The two studies did, however, indicate that dietary advice alone could play an important role. One study randomly assigned people to either a control group or a dietary advice group. After six years 67.7% of people in the control group had diabetes, compared with only 43.8% in the advice group. This was a 33% reduction. In another study 12 months of dietary advice led to significant reductions in many diabetes related factors, such as insulin resistance, fasting C-peptide, fasting proinsulin, fasting blood glucose, fasting triglycerides, and fasting cholesterol and PAI-1.
This blurs reality. It implies that lifestyle diseases, like diabetes, are unavoidable. Sowhy don’t I have diabetes, or Dr. Fuhrman, orhis patients? Eating a nutrient-dense vegetable-based diet is your best defense against—and a treatment for—type-2 diabetes. Dr. Fuhrman explains:
Increasing your consumption of high-nutrient fruits and vegetables is the key to disease resistance, disease reversal, and a long, healthy life. The potential reduction in disease rates shows no threshold effect in the scientific studies. That means that as high-nutrient vegetables and high-nutrient fruits increase as a major portion of caloric intake, disease rates fall in a dose-dependent manner—the more the diet is comprised of these foods, the better your health will be1…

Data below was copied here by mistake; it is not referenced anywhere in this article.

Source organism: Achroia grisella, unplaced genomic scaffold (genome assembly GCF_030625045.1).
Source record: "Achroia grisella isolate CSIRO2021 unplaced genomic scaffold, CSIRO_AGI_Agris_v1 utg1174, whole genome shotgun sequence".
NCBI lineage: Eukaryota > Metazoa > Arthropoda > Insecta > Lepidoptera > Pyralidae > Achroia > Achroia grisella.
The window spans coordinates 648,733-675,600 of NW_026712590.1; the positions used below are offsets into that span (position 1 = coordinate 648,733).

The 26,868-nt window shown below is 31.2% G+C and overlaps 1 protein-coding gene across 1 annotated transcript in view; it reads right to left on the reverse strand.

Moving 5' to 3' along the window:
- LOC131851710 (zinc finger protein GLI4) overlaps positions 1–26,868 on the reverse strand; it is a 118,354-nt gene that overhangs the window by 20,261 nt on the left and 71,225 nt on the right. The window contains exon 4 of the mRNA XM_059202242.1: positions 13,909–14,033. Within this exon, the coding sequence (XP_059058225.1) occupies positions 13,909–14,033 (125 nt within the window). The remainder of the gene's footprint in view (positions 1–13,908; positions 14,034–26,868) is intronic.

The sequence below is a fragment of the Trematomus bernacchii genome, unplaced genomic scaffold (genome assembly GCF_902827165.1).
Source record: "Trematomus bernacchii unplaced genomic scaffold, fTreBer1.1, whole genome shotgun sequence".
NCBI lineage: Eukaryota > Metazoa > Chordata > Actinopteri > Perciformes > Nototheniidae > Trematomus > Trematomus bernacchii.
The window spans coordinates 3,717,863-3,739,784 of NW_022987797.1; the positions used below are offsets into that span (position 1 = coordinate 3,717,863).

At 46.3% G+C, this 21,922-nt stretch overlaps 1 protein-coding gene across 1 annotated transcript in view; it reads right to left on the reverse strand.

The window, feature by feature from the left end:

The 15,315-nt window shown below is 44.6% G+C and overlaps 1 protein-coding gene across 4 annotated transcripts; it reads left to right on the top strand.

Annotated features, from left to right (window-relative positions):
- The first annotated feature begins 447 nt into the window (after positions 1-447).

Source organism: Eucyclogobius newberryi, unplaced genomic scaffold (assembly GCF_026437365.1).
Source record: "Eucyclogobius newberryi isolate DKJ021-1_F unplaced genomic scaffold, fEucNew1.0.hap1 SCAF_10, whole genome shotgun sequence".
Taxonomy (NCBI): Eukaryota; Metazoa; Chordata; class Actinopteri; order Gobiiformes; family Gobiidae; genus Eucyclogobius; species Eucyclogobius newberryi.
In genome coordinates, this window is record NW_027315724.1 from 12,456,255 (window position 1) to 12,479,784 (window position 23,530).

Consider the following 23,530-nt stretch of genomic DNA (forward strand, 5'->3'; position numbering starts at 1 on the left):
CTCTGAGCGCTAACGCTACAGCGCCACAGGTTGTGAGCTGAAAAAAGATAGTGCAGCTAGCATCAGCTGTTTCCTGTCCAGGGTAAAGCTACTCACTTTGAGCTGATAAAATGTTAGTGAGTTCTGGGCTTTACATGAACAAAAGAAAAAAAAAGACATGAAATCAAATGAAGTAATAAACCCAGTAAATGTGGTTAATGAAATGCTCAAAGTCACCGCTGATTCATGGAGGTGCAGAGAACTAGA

…If the person is obese, with more than fifty pounds of additional fat weight, his body will demand huge loads of insulin from the pancreas, even as much as ten times more than a person of normal weight needs. So what do you think happens after five to ten years of forcing the pancreas to work so hard? You guessed it—pancreatic poop-out…
…Diets high in fiber and vegetables have been consistently shown to be beneficial for diabetic patients and offer considerably better results when compared to the current recommendations of the American Diabetic Association Diet.2 The dietary advice typically offered to diabetics is not science-based, and it caters to Americans’ social and food preferences and food addictions.
Okay, maybe there aren’t enough studies illustrating this—probably because no drug company would fund it—but to say there is “no evidence” that diet staves off type-2 diabetes is naive and irresponsible reporting—don’t you think?
1. Bazzano LA; He J; Ogden LG; et al. “Fruit and vegetable intake and risk of cardiovascular disease in US adults: the first National Health and Nutrition Examination Survey Epidemiologic Follow-up Study.” Am J Clin Nutr 2002;76(1):93-9.
2. Barnard ND, Cohen J, Jenkins DJ, et al. A low-fat vegan diet improves glycemic control and cardiovascular risk factors in a randomized clinical trial in individuals with type 2 diabetes. Diabetes Care. 2006;29(8):1777-1783.
Ford ES, Mokdad AH. Fruit and vegetable consumption and diabetes mellitus incidence among U.S. adults. Prev Med 2001;32(1):33-39.
Montonen J, Knekt P, Harkanen T, et al. Dietary patterns and the incidence of Type 2 Diabetes. Am J Epidem 2004;161(3):219-227.